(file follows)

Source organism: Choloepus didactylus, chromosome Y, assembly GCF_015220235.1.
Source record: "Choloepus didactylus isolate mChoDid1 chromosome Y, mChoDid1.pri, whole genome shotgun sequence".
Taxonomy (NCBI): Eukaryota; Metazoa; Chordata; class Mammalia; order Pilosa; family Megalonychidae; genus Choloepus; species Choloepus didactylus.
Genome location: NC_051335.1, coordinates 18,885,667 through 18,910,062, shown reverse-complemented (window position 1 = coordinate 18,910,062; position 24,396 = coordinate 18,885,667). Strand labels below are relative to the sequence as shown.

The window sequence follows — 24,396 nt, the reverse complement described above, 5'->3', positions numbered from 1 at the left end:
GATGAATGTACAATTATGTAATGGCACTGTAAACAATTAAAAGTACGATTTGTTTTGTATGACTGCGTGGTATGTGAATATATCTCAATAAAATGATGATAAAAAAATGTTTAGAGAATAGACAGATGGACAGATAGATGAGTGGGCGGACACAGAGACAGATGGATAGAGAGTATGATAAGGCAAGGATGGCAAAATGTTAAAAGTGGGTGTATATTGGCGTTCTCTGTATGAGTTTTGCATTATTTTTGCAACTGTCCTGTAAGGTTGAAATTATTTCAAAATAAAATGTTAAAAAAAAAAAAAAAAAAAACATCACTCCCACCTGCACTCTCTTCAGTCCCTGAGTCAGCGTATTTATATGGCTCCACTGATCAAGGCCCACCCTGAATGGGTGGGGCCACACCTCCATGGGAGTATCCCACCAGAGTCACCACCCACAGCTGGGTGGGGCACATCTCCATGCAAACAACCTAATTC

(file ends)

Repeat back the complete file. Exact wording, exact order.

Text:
Source organism: Choloepus didactylus, chromosome Y, assembly GCF_015220235.1.
Source record: "Choloepus didactylus isolate mChoDid1 chromosome Y, mChoDid1.pri, whole genome shotgun sequence".
Taxonomy (NCBI): Eukaryota; Metazoa; Chordata; class Mammalia; order Pilosa; family Megalonychidae; genus Choloepus; species Choloepus didactylus.
Genome location: NC_051335.1, coordinates 18,885,667 through 18,910,062, shown reverse-complemented (window position 1 = coordinate 18,910,062; position 24,396 = coordinate 18,885,667). Strand labels below are relative to the sequence as shown.

The window sequence follows — 24,396 nt, the reverse complement described above, 5'->3', positions numbered from 1 at the left end:
GATGAATGTACAATTATGTAATGGCACTGTAAACAATTAAAAGTACGATTTGTTTTGTATGACTGCGTGGTATGTGAATATATCTCAATAAAATGATGATAAAAAAATGTTTAGAGAATAGACAGATGGACAGATAGATGAGTGGGCGGACACAGAGACAGATGGATAGAGAGTATGATAAGGCAAGGATGGCAAAATGTTAAAAGTGGGTGTATATTGGCGTTCTCTGTATGAGTTTTGCATTATTTTTGCAACTGTCCTGTAAGGTTGAAATTATTTCAAAATAAAATGTTAAAAAAAAAAAAAAAAAAAACATCACTCCCACCTGCACTCTCTTCAGTCCCTGAGTCAGCGTATTTATATGGCTCCACTGATCAAGGCCCACCCTGAATGGGTGGGGCCACACCTCCATGGGAGTATCCCACCAGAGTCACCACCCACAGCTGGGTGGGGCACATCTCCATGCAAACAACCTAATTC